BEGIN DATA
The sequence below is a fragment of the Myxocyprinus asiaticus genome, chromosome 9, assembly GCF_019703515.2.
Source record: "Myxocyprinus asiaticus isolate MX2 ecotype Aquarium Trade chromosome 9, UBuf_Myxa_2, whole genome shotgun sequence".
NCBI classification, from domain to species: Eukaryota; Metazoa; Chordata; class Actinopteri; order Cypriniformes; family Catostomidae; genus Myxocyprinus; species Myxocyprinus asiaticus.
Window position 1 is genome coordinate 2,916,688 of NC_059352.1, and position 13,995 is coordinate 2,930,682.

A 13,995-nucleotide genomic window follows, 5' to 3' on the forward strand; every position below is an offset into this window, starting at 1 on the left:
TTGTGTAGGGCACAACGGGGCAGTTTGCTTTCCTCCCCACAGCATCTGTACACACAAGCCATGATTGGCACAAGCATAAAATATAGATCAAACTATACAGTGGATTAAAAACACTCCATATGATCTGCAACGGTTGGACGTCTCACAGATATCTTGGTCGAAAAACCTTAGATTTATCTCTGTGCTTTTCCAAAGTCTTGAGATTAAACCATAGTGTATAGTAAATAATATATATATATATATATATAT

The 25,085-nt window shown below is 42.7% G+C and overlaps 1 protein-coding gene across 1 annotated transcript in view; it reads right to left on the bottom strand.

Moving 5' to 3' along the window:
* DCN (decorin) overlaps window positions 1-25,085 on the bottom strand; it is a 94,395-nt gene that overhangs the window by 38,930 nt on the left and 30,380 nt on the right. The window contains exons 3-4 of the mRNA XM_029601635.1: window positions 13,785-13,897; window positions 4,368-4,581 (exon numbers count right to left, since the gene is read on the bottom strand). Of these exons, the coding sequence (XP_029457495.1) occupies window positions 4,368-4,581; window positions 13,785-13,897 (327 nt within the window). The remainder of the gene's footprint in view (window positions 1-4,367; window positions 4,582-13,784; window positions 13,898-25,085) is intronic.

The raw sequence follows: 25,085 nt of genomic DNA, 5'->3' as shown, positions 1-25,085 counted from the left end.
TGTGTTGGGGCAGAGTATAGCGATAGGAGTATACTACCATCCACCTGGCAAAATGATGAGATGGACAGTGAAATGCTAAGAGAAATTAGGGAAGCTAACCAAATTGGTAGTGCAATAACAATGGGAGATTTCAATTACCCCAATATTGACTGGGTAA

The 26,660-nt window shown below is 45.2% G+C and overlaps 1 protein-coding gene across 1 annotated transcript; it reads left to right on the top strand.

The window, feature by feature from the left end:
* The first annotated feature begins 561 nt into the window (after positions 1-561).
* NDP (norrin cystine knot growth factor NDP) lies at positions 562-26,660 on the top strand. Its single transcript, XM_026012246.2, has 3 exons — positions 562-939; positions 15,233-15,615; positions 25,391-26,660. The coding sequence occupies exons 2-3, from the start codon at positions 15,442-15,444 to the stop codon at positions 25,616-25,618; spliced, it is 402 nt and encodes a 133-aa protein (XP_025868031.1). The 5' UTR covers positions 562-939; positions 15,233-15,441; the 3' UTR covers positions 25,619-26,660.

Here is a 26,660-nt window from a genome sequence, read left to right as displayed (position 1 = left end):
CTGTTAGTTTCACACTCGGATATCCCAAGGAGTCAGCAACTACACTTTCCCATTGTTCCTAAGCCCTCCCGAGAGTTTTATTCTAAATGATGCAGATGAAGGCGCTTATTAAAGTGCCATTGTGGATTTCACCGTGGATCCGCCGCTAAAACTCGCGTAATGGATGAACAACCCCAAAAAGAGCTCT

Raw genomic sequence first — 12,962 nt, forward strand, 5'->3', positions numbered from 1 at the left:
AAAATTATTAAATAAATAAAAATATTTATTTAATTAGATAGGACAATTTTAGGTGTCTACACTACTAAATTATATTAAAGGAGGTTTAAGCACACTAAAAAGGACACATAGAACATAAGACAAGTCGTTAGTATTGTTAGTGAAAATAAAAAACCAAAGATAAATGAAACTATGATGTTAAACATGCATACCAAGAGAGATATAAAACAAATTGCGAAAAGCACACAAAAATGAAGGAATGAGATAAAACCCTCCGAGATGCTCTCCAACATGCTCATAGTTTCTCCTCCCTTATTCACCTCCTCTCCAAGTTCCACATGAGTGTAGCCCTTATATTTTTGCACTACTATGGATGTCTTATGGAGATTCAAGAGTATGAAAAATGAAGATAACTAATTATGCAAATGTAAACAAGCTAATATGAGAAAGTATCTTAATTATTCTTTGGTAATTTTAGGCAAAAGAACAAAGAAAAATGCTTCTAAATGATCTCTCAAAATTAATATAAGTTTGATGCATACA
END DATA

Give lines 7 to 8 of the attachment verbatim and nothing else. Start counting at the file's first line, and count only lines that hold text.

The 25,085-nt window shown below is 42.7% G+C and overlaps 1 protein-coding gene across 1 annotated transcript in view; it reads right to left on the bottom strand.

Moving 5' to 3' along the window: